Tran came to the U.S. on a boat called Huy Fong, now the name of his company. The rooster on the bottle is his Chinese zodiac sign, and some people call it "rooster sauce." Sales continue to grow, according to the company.

I asked devotees, "Why this sauce?" To summarize their response, it's heat with flavor — perfect for chicken wings.

Copyright 2014 NPR. To see more, visit http://www.npr.org/.

Transcript

LIANE HANSEN, host:

Across the country today at Super Bowl parties, fans will consume millions of pounds of chicken wings. Many of them may be made with a spicy sauce that threatens to push ketchup off the shelf. WEEKEND EDITION food commentator Bonny Wolf explains.

BONNY WOLF: Ketchup used to be the condiment of choice for Americans. Ronald Reagan wanted to classify it as a vegetable; Richard Nixon used to pour it on cottage cheese. Now, many eaters have found an alternative: sriracha.

You've seen it - that clear plastic squeeze bottle with the burnt-orange chili-garlic sauce, the one with a rooster on the front and that bright green cap. There are other brands, but this is the one people usually mean when they talk about sriracha.

This sriracha sauce first appeared about 30 years ago in Vietnamese restaurants in the U.S., where diners would squirt a little into their pho, Vietnam's popular noodle soup. Slowly - but very steadily - it moved into the mainstream. Now you don't have to go to an Asian market to find sriracha. Just pick up a bottle at Wal-Mart or Safeway. Sriracha is becoming a staple condiment in American homes, right next to the mustard and mayo.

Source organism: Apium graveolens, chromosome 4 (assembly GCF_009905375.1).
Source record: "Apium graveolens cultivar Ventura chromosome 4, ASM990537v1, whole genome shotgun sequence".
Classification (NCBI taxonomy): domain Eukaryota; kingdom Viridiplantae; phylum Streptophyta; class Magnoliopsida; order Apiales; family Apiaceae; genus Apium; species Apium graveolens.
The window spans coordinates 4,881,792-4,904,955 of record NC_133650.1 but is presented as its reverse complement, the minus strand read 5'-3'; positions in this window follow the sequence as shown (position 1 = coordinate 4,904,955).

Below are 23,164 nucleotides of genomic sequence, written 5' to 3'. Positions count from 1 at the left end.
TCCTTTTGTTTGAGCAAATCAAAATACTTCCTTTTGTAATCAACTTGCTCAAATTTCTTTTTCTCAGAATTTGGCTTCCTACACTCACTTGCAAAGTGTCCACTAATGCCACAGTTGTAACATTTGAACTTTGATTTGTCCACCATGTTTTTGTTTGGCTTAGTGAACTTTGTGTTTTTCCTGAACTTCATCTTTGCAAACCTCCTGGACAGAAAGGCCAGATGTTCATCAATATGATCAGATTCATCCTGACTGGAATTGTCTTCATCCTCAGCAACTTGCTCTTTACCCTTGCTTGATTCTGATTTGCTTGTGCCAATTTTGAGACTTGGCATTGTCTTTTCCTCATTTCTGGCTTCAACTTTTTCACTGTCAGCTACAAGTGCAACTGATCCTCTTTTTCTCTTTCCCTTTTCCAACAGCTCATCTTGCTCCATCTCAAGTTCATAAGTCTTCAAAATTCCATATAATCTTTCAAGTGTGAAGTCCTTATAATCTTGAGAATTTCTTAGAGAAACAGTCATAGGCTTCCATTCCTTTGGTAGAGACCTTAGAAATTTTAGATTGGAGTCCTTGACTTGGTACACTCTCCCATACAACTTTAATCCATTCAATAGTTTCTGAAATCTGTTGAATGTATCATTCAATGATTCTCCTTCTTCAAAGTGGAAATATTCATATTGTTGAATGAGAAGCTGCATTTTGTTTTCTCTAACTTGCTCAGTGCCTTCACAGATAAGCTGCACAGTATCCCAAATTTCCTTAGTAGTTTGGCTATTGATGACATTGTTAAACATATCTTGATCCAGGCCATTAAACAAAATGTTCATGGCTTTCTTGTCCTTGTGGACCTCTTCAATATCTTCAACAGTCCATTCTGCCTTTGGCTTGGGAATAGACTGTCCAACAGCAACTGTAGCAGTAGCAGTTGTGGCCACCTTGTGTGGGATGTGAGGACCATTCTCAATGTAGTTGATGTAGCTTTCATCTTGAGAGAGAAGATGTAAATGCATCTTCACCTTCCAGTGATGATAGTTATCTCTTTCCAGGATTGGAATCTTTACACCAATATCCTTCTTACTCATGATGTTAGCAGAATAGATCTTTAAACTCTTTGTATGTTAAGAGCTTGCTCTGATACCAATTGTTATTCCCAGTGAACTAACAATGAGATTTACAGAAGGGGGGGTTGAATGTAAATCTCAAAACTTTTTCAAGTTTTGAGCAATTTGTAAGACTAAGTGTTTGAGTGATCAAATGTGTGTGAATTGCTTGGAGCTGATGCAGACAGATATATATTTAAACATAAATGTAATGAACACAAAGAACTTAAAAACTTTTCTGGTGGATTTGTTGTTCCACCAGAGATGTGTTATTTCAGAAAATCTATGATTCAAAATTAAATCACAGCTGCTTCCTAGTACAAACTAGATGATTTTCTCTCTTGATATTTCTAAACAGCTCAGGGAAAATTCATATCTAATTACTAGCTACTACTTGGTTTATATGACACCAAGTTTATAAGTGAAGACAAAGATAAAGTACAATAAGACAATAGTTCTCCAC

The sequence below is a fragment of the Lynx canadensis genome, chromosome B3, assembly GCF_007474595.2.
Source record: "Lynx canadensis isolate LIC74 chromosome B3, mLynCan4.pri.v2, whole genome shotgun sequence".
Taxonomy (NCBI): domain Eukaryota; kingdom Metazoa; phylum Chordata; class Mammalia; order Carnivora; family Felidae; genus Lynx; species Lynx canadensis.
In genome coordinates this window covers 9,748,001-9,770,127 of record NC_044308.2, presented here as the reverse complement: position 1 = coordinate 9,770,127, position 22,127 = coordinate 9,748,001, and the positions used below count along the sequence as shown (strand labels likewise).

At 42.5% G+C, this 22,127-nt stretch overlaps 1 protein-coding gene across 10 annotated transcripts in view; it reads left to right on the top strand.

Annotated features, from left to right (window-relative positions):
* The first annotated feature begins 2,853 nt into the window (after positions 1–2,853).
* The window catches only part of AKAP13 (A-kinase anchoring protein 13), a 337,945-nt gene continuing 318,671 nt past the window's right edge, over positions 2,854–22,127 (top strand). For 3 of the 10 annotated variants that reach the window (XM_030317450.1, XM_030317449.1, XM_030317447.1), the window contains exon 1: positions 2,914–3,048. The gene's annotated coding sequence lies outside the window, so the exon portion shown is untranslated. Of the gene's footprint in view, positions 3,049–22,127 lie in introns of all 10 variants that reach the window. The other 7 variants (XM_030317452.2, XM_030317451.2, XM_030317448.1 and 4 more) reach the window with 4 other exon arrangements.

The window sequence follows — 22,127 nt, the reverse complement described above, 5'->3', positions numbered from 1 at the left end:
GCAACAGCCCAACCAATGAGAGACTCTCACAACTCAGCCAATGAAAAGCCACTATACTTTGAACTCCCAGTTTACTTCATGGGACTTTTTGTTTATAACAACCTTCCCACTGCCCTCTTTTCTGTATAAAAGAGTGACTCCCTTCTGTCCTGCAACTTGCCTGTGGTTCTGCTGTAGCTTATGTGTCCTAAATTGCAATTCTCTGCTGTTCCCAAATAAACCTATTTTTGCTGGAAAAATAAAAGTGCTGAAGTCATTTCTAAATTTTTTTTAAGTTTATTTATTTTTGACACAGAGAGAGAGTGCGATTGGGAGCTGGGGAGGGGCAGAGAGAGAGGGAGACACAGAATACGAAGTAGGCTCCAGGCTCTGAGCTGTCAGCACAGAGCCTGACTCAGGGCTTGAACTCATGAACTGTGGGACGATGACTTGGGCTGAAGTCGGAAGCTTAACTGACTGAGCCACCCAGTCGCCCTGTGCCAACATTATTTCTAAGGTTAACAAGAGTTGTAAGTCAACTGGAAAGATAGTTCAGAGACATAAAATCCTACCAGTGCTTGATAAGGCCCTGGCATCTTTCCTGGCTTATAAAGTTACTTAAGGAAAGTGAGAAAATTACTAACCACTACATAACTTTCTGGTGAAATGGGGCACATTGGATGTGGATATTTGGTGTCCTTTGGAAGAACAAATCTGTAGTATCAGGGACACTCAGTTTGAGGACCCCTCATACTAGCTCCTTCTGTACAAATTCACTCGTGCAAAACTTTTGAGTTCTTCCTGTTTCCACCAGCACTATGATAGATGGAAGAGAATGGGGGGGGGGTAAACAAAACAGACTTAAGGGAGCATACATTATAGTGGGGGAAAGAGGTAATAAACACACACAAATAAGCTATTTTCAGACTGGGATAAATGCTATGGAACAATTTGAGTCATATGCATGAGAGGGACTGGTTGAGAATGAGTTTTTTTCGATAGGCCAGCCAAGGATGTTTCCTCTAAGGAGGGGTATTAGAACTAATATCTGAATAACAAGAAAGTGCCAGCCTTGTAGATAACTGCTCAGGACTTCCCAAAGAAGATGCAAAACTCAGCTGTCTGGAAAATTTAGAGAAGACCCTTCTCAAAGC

I've heard of sriracha being put into oatmeal and used in Rice Krispie treats. I've had it on scrambled eggs and sprinkled on popcorn - both of which I highly recommend. And I'm sure you remember the episode of "Top Chef" when Casey made sriracha ice cream.

If you need inspiration, there's now "The Sriracha Cookbook" with recipes for sriracha and Spam fried rice, deviled eggs and, of course, chicken wings. The author writes: There are those of us who love sriracha, and then there are those of us who need sriracha. You can get your sriracha fix at restaurants, too - from fancy New York hotspots to Applebee's.

The sriracha entrepreneur is David Tran, who is ethnically Chinese but was born in Vietnam and now lives in California. Sriracha is actually a port town in Thailand known for its chili sauce. Are you with me? Tran came to the U.S. on a boat called Huy Fong, now the name of his company. The rooster on the bottle is his Chinese zodiac sign, and some people just call it rooster sauce. Sales continue to grow.

I asked devotees: why this sauce? To summarize their response: it's heat with flavor. Perfect for chicken wings.

HANSEN: Bonny Wolf is author of "Talking with My Mouth Full" and editor of NPR's Kitchen Window.

Go to our website, NPR.org for a sriracha recipe that will give your wings a kick.

(Soundbite of music)

HANSEN: This is NPR News. Transcript provided by NPR, Copyright NPR.